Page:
You never know what a day may bring.
I was reminded of that fact Wednesday while heading toward home for lunch as I pulled over to a nearby parking lot to answer a phone call from Kent Bewley. Less than an hour later I was in Greeneville’s City Garage Car Museum, which Kent owns, interviewing an actress from a hit movie I saw many years ago and watched again recently.
As Claudia Wells looked over the DeLorean in Greeneville’s City Garage Car Museum Wednesday afternoon, it was not her first exposure to that type of car. More than 30 years ago she rode in a Delorean with her boyfriend, Marty McFly (played by Michael J. Fox), and a quirky scientist named Doc Brown (Christopher Lloyd). The latter had just returned from the future in a time-traveling DeLorean to fetch the younger pair “back to the future.”
Bearing its passengers, Doc Brown’s DeLorean, (with some capabilities the one in the car museum doesn’t have), lifted off the ground, tires folding up and tucking in, flew fast through the McFly family’s neighborhood, then vanished into the future in a dramatic flash of light.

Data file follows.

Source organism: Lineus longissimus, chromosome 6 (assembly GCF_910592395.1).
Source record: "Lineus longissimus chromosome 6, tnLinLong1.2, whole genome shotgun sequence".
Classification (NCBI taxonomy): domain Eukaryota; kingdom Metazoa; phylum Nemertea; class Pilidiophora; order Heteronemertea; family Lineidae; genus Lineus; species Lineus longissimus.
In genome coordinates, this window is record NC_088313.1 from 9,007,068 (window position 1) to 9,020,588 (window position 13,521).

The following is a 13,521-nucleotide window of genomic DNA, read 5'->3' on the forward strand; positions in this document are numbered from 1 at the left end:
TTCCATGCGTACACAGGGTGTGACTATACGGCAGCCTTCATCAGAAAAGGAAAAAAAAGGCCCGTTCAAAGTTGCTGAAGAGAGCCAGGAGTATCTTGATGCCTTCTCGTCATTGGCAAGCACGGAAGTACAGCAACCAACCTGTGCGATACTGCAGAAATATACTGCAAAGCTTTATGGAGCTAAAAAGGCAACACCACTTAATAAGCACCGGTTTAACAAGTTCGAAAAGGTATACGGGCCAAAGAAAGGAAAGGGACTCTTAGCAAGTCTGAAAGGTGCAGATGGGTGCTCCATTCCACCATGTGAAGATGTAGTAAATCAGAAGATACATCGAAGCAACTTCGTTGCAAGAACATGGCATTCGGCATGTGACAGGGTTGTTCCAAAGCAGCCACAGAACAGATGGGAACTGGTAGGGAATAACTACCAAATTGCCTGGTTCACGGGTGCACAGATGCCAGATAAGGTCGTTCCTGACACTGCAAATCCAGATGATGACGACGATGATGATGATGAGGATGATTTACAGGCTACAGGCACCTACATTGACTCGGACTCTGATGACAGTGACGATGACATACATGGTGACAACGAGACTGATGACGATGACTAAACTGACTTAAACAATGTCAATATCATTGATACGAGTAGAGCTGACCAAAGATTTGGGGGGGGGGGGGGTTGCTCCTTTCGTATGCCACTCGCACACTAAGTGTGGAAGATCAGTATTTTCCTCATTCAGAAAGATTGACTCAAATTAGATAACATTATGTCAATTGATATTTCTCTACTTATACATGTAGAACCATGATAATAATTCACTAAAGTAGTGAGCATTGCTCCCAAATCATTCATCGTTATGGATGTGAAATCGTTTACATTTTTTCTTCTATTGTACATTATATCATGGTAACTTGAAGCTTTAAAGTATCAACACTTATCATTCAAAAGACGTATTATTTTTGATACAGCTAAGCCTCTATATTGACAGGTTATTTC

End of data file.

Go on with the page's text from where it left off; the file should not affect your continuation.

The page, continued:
That all happened in the closing scenes of the 1985 Spielberg comic sci-fi classic “Back To the Future,” which featured Claudia as Jennifer Parker, the girlfriend and future wife of Marty McFly. The actress, in Greene County at the moment to take part in this weekend’s Baileyton Days festival, said those scenes at the end of the movie actually were the first ones she filmed, movies usually not being filmed in chronological sequence.
It was a little surreal Wednesday to find myself interviewing Marty McFly’s girlfriend from the first “Back To The Future” movie. To repeat myself, you never know what a day may bring.
Though Claudia’s acting career has involved more than “Back To The Future,” that film remains the one with which she is most strongly identified.
Today her professional life centers less on acting and more around her loved ones and the Los Angeles store she runs as a successful businesswoman.